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FEATURES: Cells on the Move
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James Bear studies wound healing to learn how external signals are coordinated with cytoskeletal rearrangement in migrating fibroblasts. Julie Theriot focuses on fish scale keratocytes—highly motile cells that rapidly repair skin lesions.
The primary constituent of the scaffold is the protein actin—a molecule that never sits still. As the cytoskeleton extends, cells spin single actin molecules into long chains, or polymers, aided by a stew of molecular bundlers, cross-linkers, and branchers. The actin scaffold supports whatever protrusion a cell needs to crawl or pry its way through tissue. Disrupt the balance of construction and demolition and the cellular healers are going nowhere. Neither are metastasizing cells.
Given its importance, the cytoskeleton seems an obvious target for drug discovery. But the very ubiquity of cytoskeletal proteins has raised doubts about whether actin or any of its handlers could serve as pharmaceutical targets. “One prejudice has been that because cytoskeletal proteins are inside cells and abundant, they are undruggable,” says Joan Massagué, cancer researcher and HHMI investigator at Memorial Sloan-Kettering Cancer Center.
But recent findings by HHMI scientists and others reveal that the cytoskeletal architecture differs significantly from cell to cell. “Immune cells and neurons put their Legos together in completely different patterns,” says HHMI investigator Julie Theriot, who studies cell motility at Stanford University. If cells display specialized cytoskeletal structures, researchers have options for speeding the rescuers or blocking the invaders in a targeted way. In other words, the “undruggable” dogma is crumbling.
Topping the “Greatest Hits” page of Theriot’s lab website is a video of disease-causing Listeria monocytogenes whirling around inside canine kidney cells. The cells are engineered to express fluorescent actin, and the bacteria inside them appear to stream a glowing “comet tail.” But the tail actually represents dissolving actin filaments constructed by the host cell, whose cytoskeleton has been coopted by the bacteria to propel themselves through infected tissue.
“The comet tail video shows that the cytoskeleton is a powerful machine constantly running, poised to push things around,” says Theriot. “All a bacterium needed was to figure how to tap into it.” Her group discovered that a single surface protein expressed by Listeria was sufficient for “tapping into” the dynamic actin cytoskeleton and could generate comet tails when inserted into unrelated bacteria, or even plastic beads. The bacterial protein works by latching onto a host cell actin-binding protein complex called Arp 2/3, an actin “brancher.” Once that happens, the Arp 2/3 complex stimulates growth of a new actin filament from the side of an existing filament, generating a branched structure that first pushes Listeria forward and then disintegrates in its wake.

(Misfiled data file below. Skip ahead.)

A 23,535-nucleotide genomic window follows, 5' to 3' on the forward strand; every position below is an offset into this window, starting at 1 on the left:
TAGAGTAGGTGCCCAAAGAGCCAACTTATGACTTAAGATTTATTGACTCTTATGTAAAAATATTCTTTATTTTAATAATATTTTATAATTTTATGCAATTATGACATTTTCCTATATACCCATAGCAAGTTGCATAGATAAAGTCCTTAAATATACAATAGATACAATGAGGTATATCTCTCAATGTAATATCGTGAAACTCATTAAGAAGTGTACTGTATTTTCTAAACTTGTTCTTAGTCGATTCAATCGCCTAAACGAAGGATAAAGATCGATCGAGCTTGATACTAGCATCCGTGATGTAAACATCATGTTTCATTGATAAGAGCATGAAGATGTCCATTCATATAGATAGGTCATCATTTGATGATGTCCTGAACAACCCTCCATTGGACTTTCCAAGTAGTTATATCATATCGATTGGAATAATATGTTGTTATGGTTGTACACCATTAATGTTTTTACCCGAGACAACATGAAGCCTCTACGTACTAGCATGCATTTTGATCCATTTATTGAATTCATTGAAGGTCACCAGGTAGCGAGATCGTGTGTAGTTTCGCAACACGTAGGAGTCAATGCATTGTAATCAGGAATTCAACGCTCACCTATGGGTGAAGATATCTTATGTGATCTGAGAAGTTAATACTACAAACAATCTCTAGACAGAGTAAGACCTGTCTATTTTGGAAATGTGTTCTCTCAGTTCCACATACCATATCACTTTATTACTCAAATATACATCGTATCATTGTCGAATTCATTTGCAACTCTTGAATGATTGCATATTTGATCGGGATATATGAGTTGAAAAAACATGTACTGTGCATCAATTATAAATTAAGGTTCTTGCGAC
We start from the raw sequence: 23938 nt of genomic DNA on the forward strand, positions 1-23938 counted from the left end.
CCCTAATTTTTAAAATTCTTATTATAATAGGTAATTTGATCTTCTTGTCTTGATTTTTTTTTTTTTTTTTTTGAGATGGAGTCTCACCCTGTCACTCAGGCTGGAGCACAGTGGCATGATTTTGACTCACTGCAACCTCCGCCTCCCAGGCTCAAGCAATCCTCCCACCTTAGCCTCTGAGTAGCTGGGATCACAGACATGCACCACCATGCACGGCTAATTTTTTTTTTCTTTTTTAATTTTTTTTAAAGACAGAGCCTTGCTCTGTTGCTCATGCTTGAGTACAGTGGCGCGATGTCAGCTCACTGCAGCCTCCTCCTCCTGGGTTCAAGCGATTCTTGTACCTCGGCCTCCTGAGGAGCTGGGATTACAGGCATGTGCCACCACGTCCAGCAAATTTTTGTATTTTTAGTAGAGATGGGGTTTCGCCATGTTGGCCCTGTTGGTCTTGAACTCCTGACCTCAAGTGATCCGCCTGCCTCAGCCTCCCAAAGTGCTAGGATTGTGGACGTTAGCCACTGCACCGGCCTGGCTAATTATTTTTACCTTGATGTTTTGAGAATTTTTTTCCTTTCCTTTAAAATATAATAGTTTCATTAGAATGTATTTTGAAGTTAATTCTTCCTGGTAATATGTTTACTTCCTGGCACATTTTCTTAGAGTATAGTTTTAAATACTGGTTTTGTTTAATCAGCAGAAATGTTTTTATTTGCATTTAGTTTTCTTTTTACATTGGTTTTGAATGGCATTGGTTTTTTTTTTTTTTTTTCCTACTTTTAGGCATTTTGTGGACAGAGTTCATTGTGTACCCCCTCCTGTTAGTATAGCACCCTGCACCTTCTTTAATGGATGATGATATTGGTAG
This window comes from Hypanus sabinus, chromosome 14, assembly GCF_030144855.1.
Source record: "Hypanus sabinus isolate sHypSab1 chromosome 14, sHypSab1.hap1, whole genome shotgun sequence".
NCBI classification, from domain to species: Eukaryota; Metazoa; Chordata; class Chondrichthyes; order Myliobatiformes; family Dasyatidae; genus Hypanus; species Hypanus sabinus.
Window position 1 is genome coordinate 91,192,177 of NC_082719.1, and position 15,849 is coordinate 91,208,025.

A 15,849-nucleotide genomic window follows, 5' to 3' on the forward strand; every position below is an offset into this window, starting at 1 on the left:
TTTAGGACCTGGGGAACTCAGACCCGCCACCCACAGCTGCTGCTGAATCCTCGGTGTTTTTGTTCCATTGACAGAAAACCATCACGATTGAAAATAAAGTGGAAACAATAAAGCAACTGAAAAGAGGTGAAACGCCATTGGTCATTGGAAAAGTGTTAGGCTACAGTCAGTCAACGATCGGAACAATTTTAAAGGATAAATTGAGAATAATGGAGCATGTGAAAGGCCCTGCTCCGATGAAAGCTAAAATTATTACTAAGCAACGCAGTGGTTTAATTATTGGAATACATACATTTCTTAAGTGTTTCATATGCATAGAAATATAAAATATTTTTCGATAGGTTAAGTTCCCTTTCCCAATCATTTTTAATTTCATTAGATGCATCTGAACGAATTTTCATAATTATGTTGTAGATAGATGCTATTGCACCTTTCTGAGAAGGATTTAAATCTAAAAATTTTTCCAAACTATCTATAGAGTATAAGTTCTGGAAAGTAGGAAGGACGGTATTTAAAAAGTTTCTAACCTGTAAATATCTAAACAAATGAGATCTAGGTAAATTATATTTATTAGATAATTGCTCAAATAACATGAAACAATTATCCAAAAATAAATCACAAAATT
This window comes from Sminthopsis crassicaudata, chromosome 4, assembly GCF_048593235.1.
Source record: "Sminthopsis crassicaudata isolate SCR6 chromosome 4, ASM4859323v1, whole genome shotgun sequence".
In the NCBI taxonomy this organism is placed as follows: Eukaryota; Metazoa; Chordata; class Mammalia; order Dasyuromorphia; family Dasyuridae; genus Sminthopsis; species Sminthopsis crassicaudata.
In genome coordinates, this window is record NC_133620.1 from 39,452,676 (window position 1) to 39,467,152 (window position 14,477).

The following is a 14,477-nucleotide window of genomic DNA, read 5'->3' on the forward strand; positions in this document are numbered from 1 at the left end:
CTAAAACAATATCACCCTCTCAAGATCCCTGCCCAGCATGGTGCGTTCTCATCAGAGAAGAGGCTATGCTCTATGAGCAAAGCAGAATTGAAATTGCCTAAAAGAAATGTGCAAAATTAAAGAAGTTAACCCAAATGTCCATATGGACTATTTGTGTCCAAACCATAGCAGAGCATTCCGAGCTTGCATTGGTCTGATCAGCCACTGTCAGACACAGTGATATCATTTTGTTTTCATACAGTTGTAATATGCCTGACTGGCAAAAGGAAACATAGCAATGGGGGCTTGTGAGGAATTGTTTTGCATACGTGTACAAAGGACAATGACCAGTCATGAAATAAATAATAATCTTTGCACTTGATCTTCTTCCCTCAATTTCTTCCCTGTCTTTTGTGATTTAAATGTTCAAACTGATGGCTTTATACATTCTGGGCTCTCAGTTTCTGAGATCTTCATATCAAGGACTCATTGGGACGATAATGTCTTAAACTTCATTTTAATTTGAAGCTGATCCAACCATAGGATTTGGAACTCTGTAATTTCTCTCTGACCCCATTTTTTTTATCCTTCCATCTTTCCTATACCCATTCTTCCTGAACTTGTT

Rather than conspire with bacteria, the primary purpose of the actin engine in a human cell is to move that cell to a specific location where it is needed. HHMI early career scientist James Bear at the University of North Carolina at Chapel Hill is trying to figure out what controls the migration by studying connective tissue cells called fibroblasts.
After an injury, chemical cues emanating from a wound lure reparative fibroblasts in a process called chemotaxis. Cells migrate toward the wound guided by a flat, foot-like structure known as the lamellipodium, from “lamella” (thin sheet) plus “podium” (foot). Lamellipodia constantly probe forward, advancing a cell by means of the persistent cytoskeletal engine as it assembles and dismantles actin branches. Until recently, many investigators believed that lamellipodia might also interpret chemical signals released from wounded tissue. But a study from the Bear lab published March 2, 2012, in Cell shows it’s not that simple.
Bear genetically engineered fibroblasts without lamellipodia by depleting cells of the Arp 2/3 complex, blocking their ability to make highly branched actin. He then exposed the cells to traces of a growth factor “lure” normally secreted from wounds. Even though their primary means of locomotion had been cut out from under them, the cells were able to move toward the growth factor using less efficient protrusions.
“This was a surprise—everybody in the field assumed Arp 2/3 was essential for chemotaxis,” says Bear. On the other hand, the researchers reported, the loss of Arp 2/3 did adversely affect the ability of the cells to sense and respond to the surface they crawled over.
A fibroblast cell that has been depleted of several subunits of the Arp 2/3 complex and microinjected with purified Arp 2/3 complex to rescue the fan-shaped lamellipodia.
Video: Elizabeth Haynes / Bear Lab